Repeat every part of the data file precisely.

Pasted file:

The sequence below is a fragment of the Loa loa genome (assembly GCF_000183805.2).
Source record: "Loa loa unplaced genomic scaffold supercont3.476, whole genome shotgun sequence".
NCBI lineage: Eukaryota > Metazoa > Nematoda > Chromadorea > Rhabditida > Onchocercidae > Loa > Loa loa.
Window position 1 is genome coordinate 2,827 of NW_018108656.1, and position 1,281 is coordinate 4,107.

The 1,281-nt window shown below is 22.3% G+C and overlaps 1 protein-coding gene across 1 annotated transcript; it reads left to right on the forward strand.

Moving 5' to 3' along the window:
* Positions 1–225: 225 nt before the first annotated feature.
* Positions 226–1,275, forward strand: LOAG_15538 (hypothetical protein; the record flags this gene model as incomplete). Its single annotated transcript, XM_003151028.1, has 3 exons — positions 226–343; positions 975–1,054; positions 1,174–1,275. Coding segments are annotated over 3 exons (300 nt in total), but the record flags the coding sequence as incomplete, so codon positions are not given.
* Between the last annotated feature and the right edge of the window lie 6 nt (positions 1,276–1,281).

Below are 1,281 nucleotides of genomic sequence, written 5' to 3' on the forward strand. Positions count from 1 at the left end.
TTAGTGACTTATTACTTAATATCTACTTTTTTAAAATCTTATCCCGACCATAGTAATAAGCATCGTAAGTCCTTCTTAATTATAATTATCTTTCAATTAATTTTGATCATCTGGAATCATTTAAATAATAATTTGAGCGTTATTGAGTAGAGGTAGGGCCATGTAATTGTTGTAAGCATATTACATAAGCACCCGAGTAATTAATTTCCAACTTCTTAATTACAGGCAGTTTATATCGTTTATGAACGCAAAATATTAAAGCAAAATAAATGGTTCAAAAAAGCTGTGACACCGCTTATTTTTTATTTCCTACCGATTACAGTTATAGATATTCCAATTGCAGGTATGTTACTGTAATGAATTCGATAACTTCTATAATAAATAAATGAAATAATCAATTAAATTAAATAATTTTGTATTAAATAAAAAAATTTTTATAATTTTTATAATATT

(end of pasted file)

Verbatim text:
The sequence below is a fragment of the Loa loa genome (assembly GCF_000183805.2).
Source record: "Loa loa unplaced genomic scaffold supercont3.476, whole genome shotgun sequence".
NCBI lineage: Eukaryota > Metazoa > Nematoda > Chromadorea > Rhabditida > Onchocercidae > Loa > Loa loa.
Window position 1 is genome coordinate 2,827 of NW_018108656.1, and position 1,281 is coordinate 4,107.

The 1,281-nt window shown below is 22.3% G+C and overlaps 1 protein-coding gene across 1 annotated transcript; it reads left to right on the forward strand.

Moving 5' to 3' along the window:
* Positions 1–225: 225 nt before the first annotated feature.
* Positions 226–1,275, forward strand: LOAG_15538 (hypothetical protein; the record flags this gene model as incomplete). Its single annotated transcript, XM_003151028.1, has 3 exons — positions 226–343; positions 975–1,054; positions 1,174–1,275. Coding segments are annotated over 3 exons (300 nt in total), but the record flags the coding sequence as incomplete, so codon positions are not given.
* Between the last annotated feature and the right edge of the window lie 6 nt (positions 1,276–1,281).

Below are 1,281 nucleotides of genomic sequence, written 5' to 3' on the forward strand. Positions count from 1 at the left end.
TTAGTGACTTATTACTTAATATCTACTTTTTTAAAATCTTATCCCGACCATAGTAATAAGCATCGTAAGTCCTTCTTAATTATAATTATCTTTCAATTAATTTTGATCATCTGGAATCATTTAAATAATAATTTGAGCGTTATTGAGTAGAGGTAGGGCCATGTAATTGTTGTAAGCATATTACATAAGCACCCGAGTAATTAATTTCCAACTTCTTAATTACAGGCAGTTTATATCGTTTATGAACGCAAAATATTAAAGCAAAATAAATGGTTCAAAAAAGCTGTGACACCGCTTATTTTTTATTTCCTACCGATTACAGTTATAGATATTCCAATTGCAGGTATGTTACTGTAATGAATTCGATAACTTCTATAATAAATAAATGAAATAATCAATTAAATTAAATAATTTTGTATTAAATAAAAAAATTTTTATAATTTTTATAATATT